It’s because of you she’ll realize these asides are a tool she uses to keep her world at arm’s length. If she has an audience, her tragedies aren’t personal, they’re a good story. Her pain can be covered by a quip, her anxiety chased away with some side-eye. But you push her past these defenses and forced her to face herself. Yet it wasn’t all altruistic, was it?

Bless me, Father, but you have sinned. You knowingly tempted a woman you knew was vulnerable when you were deeply, deeply unavailable. Sure, she knew you were a priest. And yes, she reveled in the flirtation, perhaps because of the taboo. Perhaps because—as Fiona Shaw’s therapist says—she wanted to “fuck God.” But perhaps because she thought it couldn’t actually go anywhere. After a year of eating right, exercising, and turning down casual sex, she still held an empty, aching heart. And when you two sparked over a shared cigarette, maybe you seemed like a safe place to harbor a crush. But you flirted. You confessed you were attracted to her. And most damning (and damn sexy) of all, you taunted her: “Fuck you for calling me ‘father’ like it doesn’t turn you on just to say it.’”

She is not a parishioner, or a Catholic, or even a believer in God. So perhaps it might seem like you had no sway over her. Still, you are a priest. On some level, you must have suspected the power imbalance of this flirtation. You invited her to your terrain, the church, the sacristy, then the confessional. There, you are meant to be a conduit to God. There, she poured out her deepest secrets, the ones she hadn’t even told us, her friends and audience. And what did you do? You told her to kneel. She did. In prayer, in hope, in supplication. And you threw back that curtain looking wild, smoldering, and like you just burst forth from the cover of an erotic novel.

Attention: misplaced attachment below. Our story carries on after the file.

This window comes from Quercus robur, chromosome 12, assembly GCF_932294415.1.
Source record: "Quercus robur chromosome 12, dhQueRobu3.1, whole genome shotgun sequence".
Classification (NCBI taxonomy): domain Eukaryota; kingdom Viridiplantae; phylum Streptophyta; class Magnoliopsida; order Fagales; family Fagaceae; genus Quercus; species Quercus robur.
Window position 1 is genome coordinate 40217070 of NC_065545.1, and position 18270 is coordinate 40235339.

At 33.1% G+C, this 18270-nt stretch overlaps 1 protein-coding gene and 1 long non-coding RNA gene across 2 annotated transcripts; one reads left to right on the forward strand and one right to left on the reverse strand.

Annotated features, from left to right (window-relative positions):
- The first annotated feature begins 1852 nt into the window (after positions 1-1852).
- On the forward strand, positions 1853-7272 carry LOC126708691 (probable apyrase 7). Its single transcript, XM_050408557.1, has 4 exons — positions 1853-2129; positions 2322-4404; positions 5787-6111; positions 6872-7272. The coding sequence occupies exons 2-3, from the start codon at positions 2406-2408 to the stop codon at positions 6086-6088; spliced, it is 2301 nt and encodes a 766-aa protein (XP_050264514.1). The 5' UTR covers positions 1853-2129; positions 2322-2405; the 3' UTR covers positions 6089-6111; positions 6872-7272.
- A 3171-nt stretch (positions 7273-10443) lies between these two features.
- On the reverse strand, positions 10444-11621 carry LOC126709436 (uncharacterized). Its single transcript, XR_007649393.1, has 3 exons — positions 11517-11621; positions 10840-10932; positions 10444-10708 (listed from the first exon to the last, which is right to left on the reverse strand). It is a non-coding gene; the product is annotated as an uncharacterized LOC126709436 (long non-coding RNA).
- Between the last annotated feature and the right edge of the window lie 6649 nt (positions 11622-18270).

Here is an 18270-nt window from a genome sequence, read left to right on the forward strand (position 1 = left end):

You fell to your knees and cupped her face, and even though she is taller than you, you were higher in the frame than her. You had the power here, coming at her with your arms and that beautiful neck and that penetrating stare while she was at her most vulnerable. It was pretty f*cked up, Father. And really f*cking hot—but that’s beside the point! You abused your power. You used your position as a man of God to give an unspoken promise of trust, non-judgment, and safety. And then you seduced her. And us too. And I’m not mad about either, to be frank. Despite your manipulations, your drunkenness, and major missteps, this forbidden romance proved to our girl that she is lovable, and by extension redeemed for her betrayal of Boo (Jenny Rainsford). Sometimes a messy, ill-fated romance can be a miracle. As for us, maybe we’ll be okay too if we can take a lesson from our Fleabag. I have faith we might.

Bless me, Father, for I have sinned. I stole a line for my kicker. “Here’s to peace and those who get in the way of it.”

Amen.



Kristy Puchko is the managing editor of Pajiba. You can follow her on Twitter.


Header Image Source: Amazon


Will There Be a Fourth Season of Amazon's 'Sneaky Pete'?

Review: Netflix's 'The Perfection' Broke Me




Read More






The Pajiba Store


petr-store-pajiba.png





Privacy Policy
advertise